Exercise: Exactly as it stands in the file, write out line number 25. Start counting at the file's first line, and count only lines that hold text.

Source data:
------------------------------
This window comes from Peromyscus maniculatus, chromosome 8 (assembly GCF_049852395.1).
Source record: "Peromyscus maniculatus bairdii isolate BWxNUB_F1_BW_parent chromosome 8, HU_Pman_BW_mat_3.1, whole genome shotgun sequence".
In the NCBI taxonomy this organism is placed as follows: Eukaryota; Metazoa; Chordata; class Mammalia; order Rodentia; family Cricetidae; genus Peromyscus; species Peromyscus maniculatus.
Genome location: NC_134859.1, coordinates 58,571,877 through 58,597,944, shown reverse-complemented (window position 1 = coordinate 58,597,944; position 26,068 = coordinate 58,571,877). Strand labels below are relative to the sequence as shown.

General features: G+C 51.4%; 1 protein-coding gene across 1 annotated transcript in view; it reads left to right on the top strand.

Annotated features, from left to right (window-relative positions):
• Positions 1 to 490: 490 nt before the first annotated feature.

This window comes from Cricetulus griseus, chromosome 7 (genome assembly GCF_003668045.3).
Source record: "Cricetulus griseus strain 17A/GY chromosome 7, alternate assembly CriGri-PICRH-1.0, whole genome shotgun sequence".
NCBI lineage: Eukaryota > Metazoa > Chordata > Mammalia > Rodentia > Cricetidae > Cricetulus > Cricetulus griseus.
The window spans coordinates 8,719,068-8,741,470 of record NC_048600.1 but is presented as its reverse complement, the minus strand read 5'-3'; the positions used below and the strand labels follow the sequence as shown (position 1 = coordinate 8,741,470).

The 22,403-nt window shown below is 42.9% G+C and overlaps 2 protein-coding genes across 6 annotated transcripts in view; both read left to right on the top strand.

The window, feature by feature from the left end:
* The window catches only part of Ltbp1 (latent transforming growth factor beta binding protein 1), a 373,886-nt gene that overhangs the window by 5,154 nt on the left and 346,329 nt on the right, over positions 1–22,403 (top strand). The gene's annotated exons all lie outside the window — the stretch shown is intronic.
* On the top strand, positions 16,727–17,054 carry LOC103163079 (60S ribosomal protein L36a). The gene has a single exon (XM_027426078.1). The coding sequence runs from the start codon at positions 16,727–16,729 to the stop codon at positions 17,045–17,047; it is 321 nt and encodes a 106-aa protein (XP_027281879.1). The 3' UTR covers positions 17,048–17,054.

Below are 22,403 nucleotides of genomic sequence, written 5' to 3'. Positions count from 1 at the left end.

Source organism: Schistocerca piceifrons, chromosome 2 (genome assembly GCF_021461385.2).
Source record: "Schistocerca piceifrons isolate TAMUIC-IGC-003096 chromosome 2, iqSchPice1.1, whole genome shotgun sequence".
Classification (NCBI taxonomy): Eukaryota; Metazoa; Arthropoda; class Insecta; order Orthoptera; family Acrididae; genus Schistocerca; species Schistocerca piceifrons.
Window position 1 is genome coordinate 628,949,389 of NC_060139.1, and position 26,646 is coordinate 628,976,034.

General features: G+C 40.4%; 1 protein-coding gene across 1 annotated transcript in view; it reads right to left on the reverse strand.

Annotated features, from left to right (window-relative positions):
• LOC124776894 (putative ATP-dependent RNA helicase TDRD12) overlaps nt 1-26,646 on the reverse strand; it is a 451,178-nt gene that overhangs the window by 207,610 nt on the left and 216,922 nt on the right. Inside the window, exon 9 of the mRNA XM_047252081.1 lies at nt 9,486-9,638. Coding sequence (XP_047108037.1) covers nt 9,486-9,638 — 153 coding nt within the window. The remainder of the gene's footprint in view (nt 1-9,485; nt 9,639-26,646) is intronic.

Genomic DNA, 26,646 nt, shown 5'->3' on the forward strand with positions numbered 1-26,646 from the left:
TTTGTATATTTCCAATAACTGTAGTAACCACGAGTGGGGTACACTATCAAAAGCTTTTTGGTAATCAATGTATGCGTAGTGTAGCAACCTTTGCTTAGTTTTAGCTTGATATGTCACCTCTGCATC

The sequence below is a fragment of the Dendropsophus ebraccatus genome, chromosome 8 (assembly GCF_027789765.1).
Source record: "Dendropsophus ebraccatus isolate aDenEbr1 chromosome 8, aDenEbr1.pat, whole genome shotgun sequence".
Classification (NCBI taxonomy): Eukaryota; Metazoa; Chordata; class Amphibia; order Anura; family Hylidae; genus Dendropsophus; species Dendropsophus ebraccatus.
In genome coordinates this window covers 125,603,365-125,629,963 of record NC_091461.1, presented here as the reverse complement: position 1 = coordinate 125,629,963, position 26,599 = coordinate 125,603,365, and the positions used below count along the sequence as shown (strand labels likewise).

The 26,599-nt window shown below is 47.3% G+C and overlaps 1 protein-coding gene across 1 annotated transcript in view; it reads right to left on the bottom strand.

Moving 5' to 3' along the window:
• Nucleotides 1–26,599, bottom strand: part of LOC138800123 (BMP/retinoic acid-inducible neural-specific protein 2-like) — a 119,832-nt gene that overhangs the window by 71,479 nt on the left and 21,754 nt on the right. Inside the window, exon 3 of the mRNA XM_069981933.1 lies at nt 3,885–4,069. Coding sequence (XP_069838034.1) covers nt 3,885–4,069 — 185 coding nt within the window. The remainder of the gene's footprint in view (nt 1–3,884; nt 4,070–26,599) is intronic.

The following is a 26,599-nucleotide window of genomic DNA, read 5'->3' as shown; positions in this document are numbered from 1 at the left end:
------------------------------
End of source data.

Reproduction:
TTTGTATATTTCCAATAACTGTAGTAACCACGAGTGGGGTACACTATCAAAAGCTTTTTGGTAATCAATGTATGCGTAGTGTAGCAACCTTTGCTTAGTTTTAGCTTGATATGTCACCTCTGCATC